Tuesday, September 19, 2023

Morning Note: What You Know About Nature

Among a plethora (11) of central bank meetings this week, the US’s of course will be the one most likely to move markets (although Japan's [commentary] indeed could)… With 100% certainty I’ll say that there’ll be no rate hike come Wednesday... Not because the Fed wouldn’t be justified, in fact, if Powell were indeed true to his rhetoric, there’d be one – as the latest inflation-related data conflicts with the recent disinflationary trend – it’s just that the market is discounting virtually zero odds of one.

And if there’s one thing we’ve learned during Powell’s tenure, it’s that he, and apparently a majority of the voting members whom he leads, care deeply about markets (or, well, and please pardon my cynicism, about certain market actors)… I’m tempted to say, at the expense of the real economy, but that wouldn’t be quite right. 

What would, in my view, be quite right, is to say that today’s Fed puts the short-term state of markets over the long-term, general, sustainable health of the real economy -- while favoring the fleeting, short-term state of the economy, of their own reputation, of the politician, and, let's say, of the private equity fund CEO.

So, to help you understand why -- aside from our macro signals -- we presently carry a good chunk of cash (short-term treasuries), gold, staples and healthcare equities, and hedge with SP500 put options, I'll ask you to think in terms of what you know about life, about cycles, and, if you will, about nature in general… I.e., what tends to happen, in the long-run, when we forever strive to satisfy merely our short-run impulses?

We can talk massive forest fires, levee breaks, lifestyle-induced heart attacks, liver disease and so on… But I suspect you already get the point.

Now, all of the above said, allow me to retract a bit of the harshness I heretofore expressed:  You see, the Fed does indeed care about inflation, and they do indeed desire to extinguish it (above their 2% target)... But, thing is, to bring the full, albeit dubious, force of their tools to bear would indeed shock the markets and send reflexive ripple effects into the economy that would indeed bring on recession... And -- back to being harsh -- in the process, they'd do serious short-term harm to their reputation, to the politician, and, yep, to the private equity fund CEO.

At the end of the day, I suppose the big thing-is is the fact that the likelihood of getting, in any sustainable fashion, back to their 2% target is a very heavy lift without the economy actually slipping into recession... And we've looked at what that portends for the equity markets.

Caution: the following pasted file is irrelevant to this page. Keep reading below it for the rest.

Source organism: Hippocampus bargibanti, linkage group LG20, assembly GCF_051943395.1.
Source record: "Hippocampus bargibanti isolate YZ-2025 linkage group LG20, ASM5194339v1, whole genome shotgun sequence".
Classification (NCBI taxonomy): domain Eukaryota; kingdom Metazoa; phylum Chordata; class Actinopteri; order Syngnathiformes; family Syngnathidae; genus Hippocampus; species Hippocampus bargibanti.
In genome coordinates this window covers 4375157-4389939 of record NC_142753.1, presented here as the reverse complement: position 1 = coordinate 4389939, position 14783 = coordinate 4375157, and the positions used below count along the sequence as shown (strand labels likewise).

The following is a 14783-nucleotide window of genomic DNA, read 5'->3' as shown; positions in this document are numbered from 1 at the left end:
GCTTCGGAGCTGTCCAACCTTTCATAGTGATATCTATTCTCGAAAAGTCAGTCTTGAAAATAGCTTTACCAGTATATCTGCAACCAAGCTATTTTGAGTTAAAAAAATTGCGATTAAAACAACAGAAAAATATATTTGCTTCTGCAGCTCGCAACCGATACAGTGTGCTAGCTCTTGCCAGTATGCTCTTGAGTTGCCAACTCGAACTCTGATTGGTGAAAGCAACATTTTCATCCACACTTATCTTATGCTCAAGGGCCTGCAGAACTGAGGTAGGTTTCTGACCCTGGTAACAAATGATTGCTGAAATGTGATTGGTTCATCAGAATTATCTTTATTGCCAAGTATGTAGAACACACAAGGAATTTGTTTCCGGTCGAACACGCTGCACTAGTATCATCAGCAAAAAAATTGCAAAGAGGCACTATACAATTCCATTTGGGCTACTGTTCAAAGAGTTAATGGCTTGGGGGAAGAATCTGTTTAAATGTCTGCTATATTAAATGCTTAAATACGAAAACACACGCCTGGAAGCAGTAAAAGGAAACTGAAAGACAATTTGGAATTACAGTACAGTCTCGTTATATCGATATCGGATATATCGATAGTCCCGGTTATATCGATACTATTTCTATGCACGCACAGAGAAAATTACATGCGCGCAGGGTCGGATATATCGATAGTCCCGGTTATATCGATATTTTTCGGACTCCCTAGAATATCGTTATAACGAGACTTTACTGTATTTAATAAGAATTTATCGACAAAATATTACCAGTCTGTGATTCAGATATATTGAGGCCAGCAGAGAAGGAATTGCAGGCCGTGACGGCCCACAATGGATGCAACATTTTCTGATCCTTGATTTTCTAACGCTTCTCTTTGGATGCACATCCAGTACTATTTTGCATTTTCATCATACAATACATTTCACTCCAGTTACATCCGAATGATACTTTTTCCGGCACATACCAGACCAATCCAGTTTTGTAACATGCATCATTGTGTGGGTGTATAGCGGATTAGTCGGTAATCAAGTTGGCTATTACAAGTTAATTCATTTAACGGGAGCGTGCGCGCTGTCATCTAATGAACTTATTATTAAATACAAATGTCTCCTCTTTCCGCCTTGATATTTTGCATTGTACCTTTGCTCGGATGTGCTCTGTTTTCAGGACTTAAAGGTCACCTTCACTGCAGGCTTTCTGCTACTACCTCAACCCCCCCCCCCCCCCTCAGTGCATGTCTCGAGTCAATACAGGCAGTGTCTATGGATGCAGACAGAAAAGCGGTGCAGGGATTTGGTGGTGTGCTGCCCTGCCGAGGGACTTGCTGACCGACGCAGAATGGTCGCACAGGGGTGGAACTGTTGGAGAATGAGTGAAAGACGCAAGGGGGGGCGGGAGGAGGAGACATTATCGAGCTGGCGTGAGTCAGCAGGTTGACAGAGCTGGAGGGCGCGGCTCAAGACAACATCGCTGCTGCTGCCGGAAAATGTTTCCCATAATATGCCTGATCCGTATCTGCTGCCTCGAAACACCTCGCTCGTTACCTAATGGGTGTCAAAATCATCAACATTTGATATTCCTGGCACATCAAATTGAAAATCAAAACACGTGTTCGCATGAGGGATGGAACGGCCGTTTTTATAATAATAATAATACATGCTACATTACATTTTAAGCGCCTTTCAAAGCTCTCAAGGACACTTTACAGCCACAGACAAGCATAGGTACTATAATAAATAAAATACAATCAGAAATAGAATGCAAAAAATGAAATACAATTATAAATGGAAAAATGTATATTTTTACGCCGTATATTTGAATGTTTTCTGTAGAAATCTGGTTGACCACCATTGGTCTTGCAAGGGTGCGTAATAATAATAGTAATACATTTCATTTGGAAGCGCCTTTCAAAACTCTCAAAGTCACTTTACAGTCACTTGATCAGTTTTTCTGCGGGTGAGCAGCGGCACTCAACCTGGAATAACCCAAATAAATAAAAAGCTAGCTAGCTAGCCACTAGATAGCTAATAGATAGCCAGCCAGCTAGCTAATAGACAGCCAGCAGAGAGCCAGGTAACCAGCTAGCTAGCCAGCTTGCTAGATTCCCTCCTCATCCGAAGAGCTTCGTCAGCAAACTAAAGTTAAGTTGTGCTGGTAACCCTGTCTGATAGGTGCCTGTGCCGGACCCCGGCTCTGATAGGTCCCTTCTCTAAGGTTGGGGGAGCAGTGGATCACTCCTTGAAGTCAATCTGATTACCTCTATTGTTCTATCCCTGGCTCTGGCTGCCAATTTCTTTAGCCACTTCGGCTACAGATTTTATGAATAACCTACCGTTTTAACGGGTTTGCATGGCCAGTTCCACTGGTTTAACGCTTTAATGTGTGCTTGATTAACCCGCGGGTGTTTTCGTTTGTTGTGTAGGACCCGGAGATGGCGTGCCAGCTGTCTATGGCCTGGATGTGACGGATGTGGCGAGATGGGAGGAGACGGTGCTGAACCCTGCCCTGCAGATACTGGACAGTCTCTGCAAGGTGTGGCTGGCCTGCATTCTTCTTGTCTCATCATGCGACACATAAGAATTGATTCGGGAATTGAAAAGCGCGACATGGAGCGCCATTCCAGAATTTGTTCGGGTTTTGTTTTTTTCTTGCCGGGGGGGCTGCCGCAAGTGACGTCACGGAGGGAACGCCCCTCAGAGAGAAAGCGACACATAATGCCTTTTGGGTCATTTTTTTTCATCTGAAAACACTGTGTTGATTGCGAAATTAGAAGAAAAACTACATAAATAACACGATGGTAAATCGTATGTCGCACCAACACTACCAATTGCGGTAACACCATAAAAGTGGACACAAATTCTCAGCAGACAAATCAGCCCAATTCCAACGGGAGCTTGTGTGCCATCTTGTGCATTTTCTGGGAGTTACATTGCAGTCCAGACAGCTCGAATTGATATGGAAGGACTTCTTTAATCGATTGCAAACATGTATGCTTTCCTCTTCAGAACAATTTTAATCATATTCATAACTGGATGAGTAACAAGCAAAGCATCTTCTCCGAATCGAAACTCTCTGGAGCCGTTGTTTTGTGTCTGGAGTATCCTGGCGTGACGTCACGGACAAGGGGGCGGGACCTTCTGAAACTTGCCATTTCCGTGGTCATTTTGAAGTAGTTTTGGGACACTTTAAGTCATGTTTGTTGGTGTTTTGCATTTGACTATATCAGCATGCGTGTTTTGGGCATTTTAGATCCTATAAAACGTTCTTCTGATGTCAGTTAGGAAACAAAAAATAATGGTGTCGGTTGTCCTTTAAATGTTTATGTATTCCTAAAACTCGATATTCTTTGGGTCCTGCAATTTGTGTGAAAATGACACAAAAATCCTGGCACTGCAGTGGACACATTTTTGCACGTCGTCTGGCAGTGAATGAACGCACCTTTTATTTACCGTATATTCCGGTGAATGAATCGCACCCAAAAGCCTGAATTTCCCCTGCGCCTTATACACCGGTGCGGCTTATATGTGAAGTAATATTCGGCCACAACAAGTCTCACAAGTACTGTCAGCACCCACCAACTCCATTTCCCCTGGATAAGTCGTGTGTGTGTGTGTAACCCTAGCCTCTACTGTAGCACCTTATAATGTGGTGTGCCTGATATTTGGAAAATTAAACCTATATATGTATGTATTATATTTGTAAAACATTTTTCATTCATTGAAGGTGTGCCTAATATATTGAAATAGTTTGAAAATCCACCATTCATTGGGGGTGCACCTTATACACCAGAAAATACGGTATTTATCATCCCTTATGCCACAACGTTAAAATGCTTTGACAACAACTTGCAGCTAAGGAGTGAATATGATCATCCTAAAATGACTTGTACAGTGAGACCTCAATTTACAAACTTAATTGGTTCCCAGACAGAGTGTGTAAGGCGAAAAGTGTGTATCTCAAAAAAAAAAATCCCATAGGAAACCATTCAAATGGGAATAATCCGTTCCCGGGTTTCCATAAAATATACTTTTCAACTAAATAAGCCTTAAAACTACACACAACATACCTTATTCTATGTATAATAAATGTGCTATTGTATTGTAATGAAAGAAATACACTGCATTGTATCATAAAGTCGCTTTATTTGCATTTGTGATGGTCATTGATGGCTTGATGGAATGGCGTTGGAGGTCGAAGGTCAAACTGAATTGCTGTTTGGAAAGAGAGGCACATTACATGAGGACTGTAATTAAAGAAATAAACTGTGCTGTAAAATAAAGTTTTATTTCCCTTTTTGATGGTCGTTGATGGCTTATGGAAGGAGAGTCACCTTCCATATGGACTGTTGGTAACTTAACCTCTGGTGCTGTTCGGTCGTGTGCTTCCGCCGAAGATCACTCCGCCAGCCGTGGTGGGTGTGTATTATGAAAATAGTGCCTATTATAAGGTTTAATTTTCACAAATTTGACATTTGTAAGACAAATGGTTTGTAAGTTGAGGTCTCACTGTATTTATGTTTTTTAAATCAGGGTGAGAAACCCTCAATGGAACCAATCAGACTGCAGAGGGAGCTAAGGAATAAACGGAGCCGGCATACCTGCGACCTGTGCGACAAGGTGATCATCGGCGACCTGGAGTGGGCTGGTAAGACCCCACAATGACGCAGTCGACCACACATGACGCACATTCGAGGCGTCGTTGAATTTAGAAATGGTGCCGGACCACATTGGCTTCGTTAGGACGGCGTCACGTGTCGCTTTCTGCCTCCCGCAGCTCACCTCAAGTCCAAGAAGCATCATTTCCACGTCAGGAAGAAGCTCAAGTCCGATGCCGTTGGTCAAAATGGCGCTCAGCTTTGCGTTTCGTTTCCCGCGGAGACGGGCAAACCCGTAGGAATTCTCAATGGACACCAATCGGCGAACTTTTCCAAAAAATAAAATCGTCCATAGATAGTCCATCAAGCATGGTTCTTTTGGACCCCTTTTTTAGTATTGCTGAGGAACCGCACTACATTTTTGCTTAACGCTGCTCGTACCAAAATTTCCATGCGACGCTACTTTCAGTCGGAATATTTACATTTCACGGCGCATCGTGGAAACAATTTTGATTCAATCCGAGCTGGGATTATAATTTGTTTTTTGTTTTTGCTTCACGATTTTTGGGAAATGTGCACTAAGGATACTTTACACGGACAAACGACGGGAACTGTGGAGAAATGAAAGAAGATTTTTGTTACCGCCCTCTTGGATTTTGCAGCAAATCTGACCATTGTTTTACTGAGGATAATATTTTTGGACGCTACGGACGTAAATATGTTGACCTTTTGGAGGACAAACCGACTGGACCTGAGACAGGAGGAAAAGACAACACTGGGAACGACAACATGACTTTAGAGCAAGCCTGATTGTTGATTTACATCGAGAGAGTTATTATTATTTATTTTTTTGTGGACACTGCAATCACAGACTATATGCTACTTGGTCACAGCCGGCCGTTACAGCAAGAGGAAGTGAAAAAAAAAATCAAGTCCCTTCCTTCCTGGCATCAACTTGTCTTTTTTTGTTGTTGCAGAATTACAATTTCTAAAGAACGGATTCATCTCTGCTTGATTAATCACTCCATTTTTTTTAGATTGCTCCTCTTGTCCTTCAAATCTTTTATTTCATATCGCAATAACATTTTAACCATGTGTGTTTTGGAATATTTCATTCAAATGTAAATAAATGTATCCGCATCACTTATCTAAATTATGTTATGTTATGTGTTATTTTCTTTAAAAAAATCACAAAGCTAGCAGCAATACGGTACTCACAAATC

Stay tuned…

Asian stocks traded down overnight, with 13 of the 16 markets we track closing lower.

Same for Europe so far this morning, with 16 of the 19 bourses we follow trading down as I type.

US equity averages are down to start the session: Dow by 236 points (0.68%), SP500 down 0.65%, SP500 Equal Weight down 0.40%, Nasdaq 100 down 0.95%, Nasdaq Comp down 0.88%, Russell 2000 down 0.38%.

As for yesterday’s session, US equity averages were mixed: Dow up 0.1%, SP500 up 0.1%, SP500 Equal Weight down 0.2%, Nasdaq 100 up 0.2%, Nasdaq Comp up 0.1%, Russell 2000 down 0.7%.

This morning the VIX sits at 14.78, up 5.57%.

Oil futures are up 1.37%, nat gas futures are up 4.22%, gold's up 0.04%, silver's down 0.37%, copper futures are down 0.92% and the ag complex (DBA) is up 0.50%.

The 10-year treasury is down (yield up) and the dollar is down 0.16%.

Among our 34 core positions (excluding options hedges, cash and money market funds), 7 -- led by Range Resources, DBA (ag futures), ICLN (clean energy stocks), VPL (Asia-Pac equities) and AT&T -- are in the green so far this morning... The losers are being led lower by MP Materials, Albemarle, Dutch Bros, XLK (tech stocks) and DBB (base metals futures).

From yesterday's Wall Street Journal article Why a Soft Landing Could Prove Elusive:
“If I’m sitting at the Fed, what bothers me most is I am seeing nonfinancial corporate earnings increase in the second quarter, and the stock market is not showing me any sign that investors expect earnings to be falling this quarter,” said Blitz. “If earnings are going up, employment is not going to get weaker.”

He expects Fed officials to discover next year that they have either raised rates higher than necessary or not lifted them high enough. That leaves little room for a soft landing. “Planes land. Economies don’t. They are in a constant, dynamic process that is ongoing,” Blitz said.

Have a great day!

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